You can take the girl out of Clay County, but you can’t take Clay County out of the girl.
I haven’t lived in Clay County for over 25 years now, but that is where my heart still abides. I especially long to be there on the third weekend of September.
In 1974 I attended my first semester of college at Midwestern University in Wichita Falls, of all places. (It wasn’t yet Midwestern State University, it didn‘t have a football team and the basketball team was called the Indians).
I was 18, fresh off a south Clay County farm, living on campus in Killingsworth Hall, the girl’s dorm.
I was totally surprised when the American history professor assigned a test for the third Friday of September.
What was wrong with that guy, I wondered. Didn’t he remember that we didn’t have school that day?
I even raised my hand (yes, I really did!) and reminded him that there would be no school that day.
Dr. Monahan was a droll, humorless little man who looked for all the world like Atom Ant. He didn’t take kindly to my questioning of his calendar. He quickly put me in my place. He said I was required to be in class to take that test.
That was the first time I realized that the third Friday of September was not a national holiday. Instead of being embarrassed by my ignorance, I was devastated that I would have to go to school that day. I even cried after class.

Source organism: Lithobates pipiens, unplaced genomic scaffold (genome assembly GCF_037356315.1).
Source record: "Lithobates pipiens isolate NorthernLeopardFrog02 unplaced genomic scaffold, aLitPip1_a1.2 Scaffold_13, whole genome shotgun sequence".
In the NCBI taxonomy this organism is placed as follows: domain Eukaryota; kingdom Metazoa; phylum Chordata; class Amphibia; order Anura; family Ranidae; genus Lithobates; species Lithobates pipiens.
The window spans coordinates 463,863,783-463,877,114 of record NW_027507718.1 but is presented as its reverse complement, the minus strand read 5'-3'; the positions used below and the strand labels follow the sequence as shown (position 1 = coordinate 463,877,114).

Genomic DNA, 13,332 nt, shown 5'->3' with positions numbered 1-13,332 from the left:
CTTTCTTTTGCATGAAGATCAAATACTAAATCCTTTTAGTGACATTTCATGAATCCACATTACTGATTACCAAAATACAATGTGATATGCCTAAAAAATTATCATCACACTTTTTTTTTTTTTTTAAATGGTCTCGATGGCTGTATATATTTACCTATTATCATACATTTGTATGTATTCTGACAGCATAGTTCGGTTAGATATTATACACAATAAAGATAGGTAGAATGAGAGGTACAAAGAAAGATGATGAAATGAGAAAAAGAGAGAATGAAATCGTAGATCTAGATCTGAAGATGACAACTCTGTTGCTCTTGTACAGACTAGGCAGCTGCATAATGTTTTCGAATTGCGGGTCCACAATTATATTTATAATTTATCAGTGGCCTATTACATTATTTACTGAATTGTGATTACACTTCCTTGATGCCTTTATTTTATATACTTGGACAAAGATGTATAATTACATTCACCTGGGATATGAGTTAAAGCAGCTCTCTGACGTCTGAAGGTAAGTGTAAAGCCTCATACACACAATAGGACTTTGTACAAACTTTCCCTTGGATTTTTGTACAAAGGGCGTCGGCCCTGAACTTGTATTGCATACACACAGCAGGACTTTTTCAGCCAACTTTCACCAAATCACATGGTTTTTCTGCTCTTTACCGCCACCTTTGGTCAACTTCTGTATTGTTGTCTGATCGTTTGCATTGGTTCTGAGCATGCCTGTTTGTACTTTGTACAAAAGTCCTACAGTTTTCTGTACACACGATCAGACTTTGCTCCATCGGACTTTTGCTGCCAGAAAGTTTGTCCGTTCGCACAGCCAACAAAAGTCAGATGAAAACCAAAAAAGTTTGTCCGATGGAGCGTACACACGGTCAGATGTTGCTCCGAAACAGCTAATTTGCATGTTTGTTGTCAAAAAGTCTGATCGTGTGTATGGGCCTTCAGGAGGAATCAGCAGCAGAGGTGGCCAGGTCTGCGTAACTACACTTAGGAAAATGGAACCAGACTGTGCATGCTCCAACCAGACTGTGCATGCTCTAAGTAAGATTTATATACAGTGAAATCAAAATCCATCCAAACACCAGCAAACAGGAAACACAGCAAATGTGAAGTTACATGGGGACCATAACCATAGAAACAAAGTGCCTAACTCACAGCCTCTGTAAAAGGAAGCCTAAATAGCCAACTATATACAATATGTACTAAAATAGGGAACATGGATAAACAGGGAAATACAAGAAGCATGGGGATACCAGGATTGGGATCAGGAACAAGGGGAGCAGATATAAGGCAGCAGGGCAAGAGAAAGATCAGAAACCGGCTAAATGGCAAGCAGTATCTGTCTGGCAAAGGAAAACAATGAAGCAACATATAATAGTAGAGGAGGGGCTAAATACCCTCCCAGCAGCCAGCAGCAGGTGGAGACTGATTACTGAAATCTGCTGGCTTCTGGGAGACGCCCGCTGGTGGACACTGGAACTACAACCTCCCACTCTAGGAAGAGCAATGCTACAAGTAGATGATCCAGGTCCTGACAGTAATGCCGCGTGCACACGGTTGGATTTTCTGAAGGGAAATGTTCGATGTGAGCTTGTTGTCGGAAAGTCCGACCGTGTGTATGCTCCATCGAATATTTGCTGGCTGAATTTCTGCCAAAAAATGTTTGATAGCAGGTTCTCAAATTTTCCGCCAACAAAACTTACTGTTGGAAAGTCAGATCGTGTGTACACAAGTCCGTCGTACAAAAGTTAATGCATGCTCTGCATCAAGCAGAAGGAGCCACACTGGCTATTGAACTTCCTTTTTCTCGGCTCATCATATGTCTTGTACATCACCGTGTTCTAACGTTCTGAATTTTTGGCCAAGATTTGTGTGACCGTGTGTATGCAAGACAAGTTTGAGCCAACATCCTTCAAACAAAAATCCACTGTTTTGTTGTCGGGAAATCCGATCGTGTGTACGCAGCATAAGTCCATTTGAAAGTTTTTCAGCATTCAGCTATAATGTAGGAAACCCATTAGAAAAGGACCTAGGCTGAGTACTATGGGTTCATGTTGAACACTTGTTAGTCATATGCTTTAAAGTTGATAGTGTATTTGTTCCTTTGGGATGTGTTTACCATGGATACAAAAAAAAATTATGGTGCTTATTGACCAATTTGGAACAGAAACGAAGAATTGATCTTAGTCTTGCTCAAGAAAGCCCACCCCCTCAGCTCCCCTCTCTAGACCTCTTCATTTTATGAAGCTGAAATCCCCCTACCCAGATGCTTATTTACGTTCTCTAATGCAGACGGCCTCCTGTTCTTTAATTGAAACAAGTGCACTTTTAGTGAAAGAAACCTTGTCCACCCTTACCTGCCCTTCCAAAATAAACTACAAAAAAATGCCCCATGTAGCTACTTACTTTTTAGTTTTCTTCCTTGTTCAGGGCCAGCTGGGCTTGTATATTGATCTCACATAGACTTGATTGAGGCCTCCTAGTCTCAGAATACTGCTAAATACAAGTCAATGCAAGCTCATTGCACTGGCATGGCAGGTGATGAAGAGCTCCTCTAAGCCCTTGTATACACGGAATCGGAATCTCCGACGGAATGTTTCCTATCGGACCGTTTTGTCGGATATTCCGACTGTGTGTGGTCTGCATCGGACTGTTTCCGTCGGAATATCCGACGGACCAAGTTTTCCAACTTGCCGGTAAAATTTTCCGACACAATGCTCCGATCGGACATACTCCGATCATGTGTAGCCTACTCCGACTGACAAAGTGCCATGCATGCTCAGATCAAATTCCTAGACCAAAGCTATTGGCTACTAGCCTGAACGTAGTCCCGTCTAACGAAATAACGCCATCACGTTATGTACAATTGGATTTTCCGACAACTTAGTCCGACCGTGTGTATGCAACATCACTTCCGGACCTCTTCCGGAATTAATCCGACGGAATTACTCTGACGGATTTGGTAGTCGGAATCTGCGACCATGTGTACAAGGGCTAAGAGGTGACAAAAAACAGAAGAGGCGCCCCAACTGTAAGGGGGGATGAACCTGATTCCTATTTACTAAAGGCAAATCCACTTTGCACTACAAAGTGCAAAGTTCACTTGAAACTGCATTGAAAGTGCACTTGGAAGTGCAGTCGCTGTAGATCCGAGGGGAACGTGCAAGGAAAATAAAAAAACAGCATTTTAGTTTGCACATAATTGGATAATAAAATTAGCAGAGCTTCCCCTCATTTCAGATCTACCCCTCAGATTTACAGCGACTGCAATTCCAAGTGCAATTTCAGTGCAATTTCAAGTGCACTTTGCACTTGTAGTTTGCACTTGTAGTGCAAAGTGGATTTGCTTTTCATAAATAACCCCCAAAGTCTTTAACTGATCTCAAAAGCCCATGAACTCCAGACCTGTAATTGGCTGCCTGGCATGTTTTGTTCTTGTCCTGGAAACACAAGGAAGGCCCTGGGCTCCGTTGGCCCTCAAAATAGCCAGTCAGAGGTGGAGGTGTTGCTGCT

I just couldn’t believe MU wasn’t going to shut down for a parade and music on the courthouse lawn. Call me naïve, but I just didn’t think I could live in Wichita County any more.
That Friday I reluctantly went to my history class and took the test. I went to my other classes as well. Yes, I went to class, but my heart wasn’t in it. My heart was in Henrietta.
I didn’t want to be in a “foreign” classroom where no one understood the significance of the day. I would have much rather been standing on a hot, crowded sidewalk in front of the dry cleaners across the street from Wacker‘s five and dime, shielding my eyes from the bright September sun, jostling for a position to get a good look at the queen’s float as it passed by.
When my classes were finally over that day, I jumped in the car and raced to Henrietta. Relieved, I got back to Clay County as soon as I could. I missed the parade, but enjoyed all the pleasures that remain after it. And I went back on Saturday, too, because that’s what you’re supposed to do.
This year, 37 years later, on September‘s third Friday, I’ll again be stuck in a “foreign” classroom in Wichita Falls, of all places. I will reluctantly attend my classes. My heart won’t be in it. But, this time I am the teacher and I’m required to be in class so I can get a paycheck.
I won’t be able to get to the courthouse lawn in time for the parade or even the music. But I’ll get there as soon as I can.
And I’ll come back on Saturday, too. Because, you can take the girl out of Clay County, but you can’t…….well, you know the rest of that story.